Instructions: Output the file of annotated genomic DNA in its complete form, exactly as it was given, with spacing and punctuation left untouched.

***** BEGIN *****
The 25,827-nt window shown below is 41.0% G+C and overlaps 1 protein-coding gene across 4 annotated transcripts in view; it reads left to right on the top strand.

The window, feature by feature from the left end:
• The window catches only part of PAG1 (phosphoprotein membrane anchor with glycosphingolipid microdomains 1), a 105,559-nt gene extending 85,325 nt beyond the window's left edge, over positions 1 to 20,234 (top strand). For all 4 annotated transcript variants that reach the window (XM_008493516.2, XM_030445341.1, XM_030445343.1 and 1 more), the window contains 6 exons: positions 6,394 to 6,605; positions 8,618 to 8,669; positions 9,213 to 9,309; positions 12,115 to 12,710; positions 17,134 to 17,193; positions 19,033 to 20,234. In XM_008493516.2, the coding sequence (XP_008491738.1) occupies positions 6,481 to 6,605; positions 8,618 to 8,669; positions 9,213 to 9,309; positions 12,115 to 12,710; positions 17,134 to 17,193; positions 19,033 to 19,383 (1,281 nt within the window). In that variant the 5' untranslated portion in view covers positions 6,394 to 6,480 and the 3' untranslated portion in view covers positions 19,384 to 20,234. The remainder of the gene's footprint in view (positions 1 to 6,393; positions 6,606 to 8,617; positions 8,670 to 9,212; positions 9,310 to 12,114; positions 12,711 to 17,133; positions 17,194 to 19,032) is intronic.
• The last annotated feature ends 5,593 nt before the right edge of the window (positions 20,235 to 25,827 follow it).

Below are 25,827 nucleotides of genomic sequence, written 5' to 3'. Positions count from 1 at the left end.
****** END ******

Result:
The 25,827-nt window shown below is 41.0% G+C and overlaps 1 protein-coding gene across 4 annotated transcripts in view; it reads left to right on the top strand.

The window, feature by feature from the left end:
• The window catches only part of PAG1 (phosphoprotein membrane anchor with glycosphingolipid microdomains 1), a 105,559-nt gene extending 85,325 nt beyond the window's left edge, over positions 1 to 20,234 (top strand). For all 4 annotated transcript variants that reach the window (XM_008493516.2, XM_030445341.1, XM_030445343.1 and 1 more), the window contains 6 exons: positions 6,394 to 6,605; positions 8,618 to 8,669; positions 9,213 to 9,309; positions 12,115 to 12,710; positions 17,134 to 17,193; positions 19,033 to 20,234. In XM_008493516.2, the coding sequence (XP_008491738.1) occupies positions 6,481 to 6,605; positions 8,618 to 8,669; positions 9,213 to 9,309; positions 12,115 to 12,710; positions 17,134 to 17,193; positions 19,033 to 19,383 (1,281 nt within the window). In that variant the 5' untranslated portion in view covers positions 6,394 to 6,480 and the 3' untranslated portion in view covers positions 19,384 to 20,234. The remainder of the gene's footprint in view (positions 1 to 6,393; positions 6,606 to 8,617; positions 8,670 to 9,212; positions 9,310 to 12,114; positions 12,711 to 17,133; positions 17,194 to 19,032) is intronic.
• The last annotated feature ends 5,593 nt before the right edge of the window (positions 20,235 to 25,827 follow it).

Below are 25,827 nucleotides of genomic sequence, written 5' to 3'. Positions count from 1 at the left end.